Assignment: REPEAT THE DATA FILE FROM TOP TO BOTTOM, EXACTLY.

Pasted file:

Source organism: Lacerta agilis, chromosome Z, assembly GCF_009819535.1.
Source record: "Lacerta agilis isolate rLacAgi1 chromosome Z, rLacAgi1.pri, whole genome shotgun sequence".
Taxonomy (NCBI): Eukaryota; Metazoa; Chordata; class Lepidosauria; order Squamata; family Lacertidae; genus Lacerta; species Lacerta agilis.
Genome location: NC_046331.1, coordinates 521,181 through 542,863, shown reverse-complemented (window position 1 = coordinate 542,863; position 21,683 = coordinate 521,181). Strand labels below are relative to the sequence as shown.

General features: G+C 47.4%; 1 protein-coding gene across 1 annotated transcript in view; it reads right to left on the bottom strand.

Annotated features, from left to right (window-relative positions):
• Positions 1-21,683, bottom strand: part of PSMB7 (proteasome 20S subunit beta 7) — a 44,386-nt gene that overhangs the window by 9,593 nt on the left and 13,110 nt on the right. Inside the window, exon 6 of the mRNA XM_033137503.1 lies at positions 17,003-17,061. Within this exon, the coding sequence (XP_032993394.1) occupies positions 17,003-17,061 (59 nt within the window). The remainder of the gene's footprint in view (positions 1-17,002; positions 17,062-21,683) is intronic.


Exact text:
Source organism: Lacerta agilis, chromosome Z, assembly GCF_009819535.1.
Source record: "Lacerta agilis isolate rLacAgi1 chromosome Z, rLacAgi1.pri, whole genome shotgun sequence".
Taxonomy (NCBI): Eukaryota; Metazoa; Chordata; class Lepidosauria; order Squamata; family Lacertidae; genus Lacerta; species Lacerta agilis.
Genome location: NC_046331.1, coordinates 521,181 through 542,863, shown reverse-complemented (window position 1 = coordinate 542,863; position 21,683 = coordinate 521,181). Strand labels below are relative to the sequence as shown.

General features: G+C 47.4%; 1 protein-coding gene across 1 annotated transcript in view; it reads right to left on the bottom strand.

Annotated features, from left to right (window-relative positions):
• Positions 1-21,683, bottom strand: part of PSMB7 (proteasome 20S subunit beta 7) — a 44,386-nt gene that overhangs the window by 9,593 nt on the left and 13,110 nt on the right. Inside the window, exon 6 of the mRNA XM_033137503.1 lies at positions 17,003-17,061. Within this exon, the coding sequence (XP_032993394.1) occupies positions 17,003-17,061 (59 nt within the window). The remainder of the gene's footprint in view (positions 1-17,002; positions 17,062-21,683) is intronic.